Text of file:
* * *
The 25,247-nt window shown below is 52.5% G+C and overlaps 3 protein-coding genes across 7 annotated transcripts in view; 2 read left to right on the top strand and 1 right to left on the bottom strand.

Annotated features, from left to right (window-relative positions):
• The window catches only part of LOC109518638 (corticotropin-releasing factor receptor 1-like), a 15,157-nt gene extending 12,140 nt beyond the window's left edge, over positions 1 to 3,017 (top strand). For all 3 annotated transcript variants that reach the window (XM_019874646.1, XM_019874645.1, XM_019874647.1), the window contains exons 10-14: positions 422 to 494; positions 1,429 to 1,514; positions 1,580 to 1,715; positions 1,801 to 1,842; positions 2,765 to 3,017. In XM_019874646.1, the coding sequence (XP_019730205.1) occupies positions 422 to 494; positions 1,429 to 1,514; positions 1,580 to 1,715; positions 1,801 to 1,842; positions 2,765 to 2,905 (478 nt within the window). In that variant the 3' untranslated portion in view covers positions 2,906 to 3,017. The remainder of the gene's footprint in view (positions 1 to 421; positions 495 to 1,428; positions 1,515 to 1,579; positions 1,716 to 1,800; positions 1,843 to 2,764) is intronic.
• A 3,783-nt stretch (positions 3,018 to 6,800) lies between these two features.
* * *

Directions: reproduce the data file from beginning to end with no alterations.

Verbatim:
The 25,247-nt window shown below is 52.5% G+C and overlaps 3 protein-coding genes across 7 annotated transcripts in view; 2 read left to right on the top strand and 1 right to left on the bottom strand.

Annotated features, from left to right (window-relative positions):
• The window catches only part of LOC109518638 (corticotropin-releasing factor receptor 1-like), a 15,157-nt gene extending 12,140 nt beyond the window's left edge, over positions 1 to 3,017 (top strand). For all 3 annotated transcript variants that reach the window (XM_019874646.1, XM_019874645.1, XM_019874647.1), the window contains exons 10-14: positions 422 to 494; positions 1,429 to 1,514; positions 1,580 to 1,715; positions 1,801 to 1,842; positions 2,765 to 3,017. In XM_019874646.1, the coding sequence (XP_019730205.1) occupies positions 422 to 494; positions 1,429 to 1,514; positions 1,580 to 1,715; positions 1,801 to 1,842; positions 2,765 to 2,905 (478 nt within the window). In that variant the 3' untranslated portion in view covers positions 2,906 to 3,017. The remainder of the gene's footprint in view (positions 1 to 421; positions 495 to 1,428; positions 1,515 to 1,579; positions 1,716 to 1,800; positions 1,843 to 2,764) is intronic.
• A 3,783-nt stretch (positions 3,018 to 6,800) lies between these two features.